Federal FAST Act Commitments Secured for Amtrak Route to the Quad Cities, and More

With new Amtrak service to the Quad Cities moving forward, can't you almost taste the Quad Cities-style pizza? Photo: Martha Williams, Time Out Chicago
With new Amtrak service to the Quad Cities moving forward, can't you almost taste the Quad Cities-style pizza? Photo: Martha Williams, Time Out Chicago

The recently passed Illinois capital bill included $225 million in state funding for for new Amtrak service from Chicago to the Quad Cities. Now there’s more good news for Chicagoans who love malt-crust pizza cut into strips with scissors.

During a recent U.S. Senate Commerce, Science and Transportation hearing on reauthorizing the FAST Act, Illinois Senator Tammy Duckworth secured commitments for the Quad Cities route, plus other Illinois and national transportation projects, according to a report from Transportation Today.

“I’m glad these transportation leaders are committed to working with me on critical Illinois transportation initiatives, like advancing the Chicago-Quad Cities passenger rail project, improving Amtrak’s on-time performance, ending roadway deaths by 2050 and expediting the [U.S. Department of Transportation] report on expanding the TIFIA program to include eligible airport-related projects,” Duckworth said, according to the Transportation Today report.  “These initiatives are critical to making Illinois’ transportation systems safer and more reliable, and I look forward to working with these administrators to make sure they are completed as quickly as possible.”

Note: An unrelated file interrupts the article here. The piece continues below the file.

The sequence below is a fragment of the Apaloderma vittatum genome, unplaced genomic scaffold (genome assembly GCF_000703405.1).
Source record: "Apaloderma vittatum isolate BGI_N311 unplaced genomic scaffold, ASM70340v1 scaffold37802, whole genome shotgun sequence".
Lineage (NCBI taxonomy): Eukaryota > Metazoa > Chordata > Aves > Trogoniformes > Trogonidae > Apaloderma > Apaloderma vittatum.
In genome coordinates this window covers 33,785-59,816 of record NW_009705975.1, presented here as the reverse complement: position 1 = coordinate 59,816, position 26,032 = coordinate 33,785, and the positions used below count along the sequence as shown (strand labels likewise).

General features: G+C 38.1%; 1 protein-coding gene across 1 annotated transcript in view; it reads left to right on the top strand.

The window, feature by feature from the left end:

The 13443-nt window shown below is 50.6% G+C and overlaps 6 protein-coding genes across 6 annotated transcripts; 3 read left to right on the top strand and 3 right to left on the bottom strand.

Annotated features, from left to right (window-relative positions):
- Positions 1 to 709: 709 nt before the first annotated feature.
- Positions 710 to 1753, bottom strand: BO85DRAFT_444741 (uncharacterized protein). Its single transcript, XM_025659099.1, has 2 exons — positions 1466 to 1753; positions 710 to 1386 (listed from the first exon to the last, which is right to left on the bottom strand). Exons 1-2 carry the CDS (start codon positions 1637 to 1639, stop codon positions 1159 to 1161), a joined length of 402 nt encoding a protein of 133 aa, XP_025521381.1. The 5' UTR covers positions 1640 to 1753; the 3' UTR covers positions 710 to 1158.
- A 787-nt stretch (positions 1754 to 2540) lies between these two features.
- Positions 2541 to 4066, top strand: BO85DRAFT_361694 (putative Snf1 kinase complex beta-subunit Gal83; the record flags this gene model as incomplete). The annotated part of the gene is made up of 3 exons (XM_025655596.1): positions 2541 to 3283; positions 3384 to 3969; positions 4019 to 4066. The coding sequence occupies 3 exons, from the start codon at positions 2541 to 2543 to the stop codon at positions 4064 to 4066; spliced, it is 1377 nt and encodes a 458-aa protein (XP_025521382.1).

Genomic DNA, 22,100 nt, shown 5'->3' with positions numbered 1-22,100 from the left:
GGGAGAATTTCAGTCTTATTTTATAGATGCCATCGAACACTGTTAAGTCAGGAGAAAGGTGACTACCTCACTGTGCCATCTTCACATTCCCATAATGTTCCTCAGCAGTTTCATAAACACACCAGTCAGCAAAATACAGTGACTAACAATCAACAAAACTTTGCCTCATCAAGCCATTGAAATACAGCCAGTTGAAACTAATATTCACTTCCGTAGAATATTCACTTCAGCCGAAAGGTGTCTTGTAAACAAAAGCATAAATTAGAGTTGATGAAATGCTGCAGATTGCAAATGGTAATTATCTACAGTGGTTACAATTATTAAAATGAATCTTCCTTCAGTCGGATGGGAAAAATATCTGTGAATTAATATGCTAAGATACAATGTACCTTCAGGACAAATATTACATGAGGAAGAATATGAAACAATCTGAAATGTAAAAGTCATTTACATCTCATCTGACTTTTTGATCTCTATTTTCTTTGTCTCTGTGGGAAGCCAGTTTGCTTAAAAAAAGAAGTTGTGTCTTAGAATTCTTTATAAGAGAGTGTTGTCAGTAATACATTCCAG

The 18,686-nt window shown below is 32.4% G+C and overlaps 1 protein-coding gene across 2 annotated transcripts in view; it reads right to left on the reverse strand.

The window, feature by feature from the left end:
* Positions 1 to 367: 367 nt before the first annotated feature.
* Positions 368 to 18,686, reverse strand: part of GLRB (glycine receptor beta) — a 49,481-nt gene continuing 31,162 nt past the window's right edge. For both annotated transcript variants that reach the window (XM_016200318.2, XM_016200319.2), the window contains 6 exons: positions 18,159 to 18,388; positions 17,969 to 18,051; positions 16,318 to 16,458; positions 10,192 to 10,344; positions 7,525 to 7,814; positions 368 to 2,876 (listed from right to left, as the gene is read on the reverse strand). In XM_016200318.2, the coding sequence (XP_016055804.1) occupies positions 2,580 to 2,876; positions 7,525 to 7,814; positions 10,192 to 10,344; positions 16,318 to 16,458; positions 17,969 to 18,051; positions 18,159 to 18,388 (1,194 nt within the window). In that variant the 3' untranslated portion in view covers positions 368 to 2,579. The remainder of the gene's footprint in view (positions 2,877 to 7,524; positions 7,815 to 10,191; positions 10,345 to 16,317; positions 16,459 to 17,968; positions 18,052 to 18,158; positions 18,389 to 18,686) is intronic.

During the hearing, Federal Railroad Administration administrator Ronald Batory helped the Quad Cities project by agreeing to facilitate the process of finalizing stakeholder agreements necessary for the initiative to move forward. He also committed getting the FRA more involved in efforts address delays on the Amtrak Saluki line to Champaign-Urbana.

According to the Transportation Today report, National Highway Traffic Safety Administration deputy administrator Heidi King Federal Motor Carrier Safety Administration administrator Raymond Martinez voiced continuing support for the Vision Zero-style goal of eliminating traffic deaths by 2050. That’s a tall order, since there were 36,750 fatalities last year.

But the fact that the Quad Cities line will be expedited should be music to the ears of people who’d like to make a pilgrimage to Davenport, Iowa, the Quad Cities municipality that was home to 1920s jazz trumpet legend Bix Beiderbecke.



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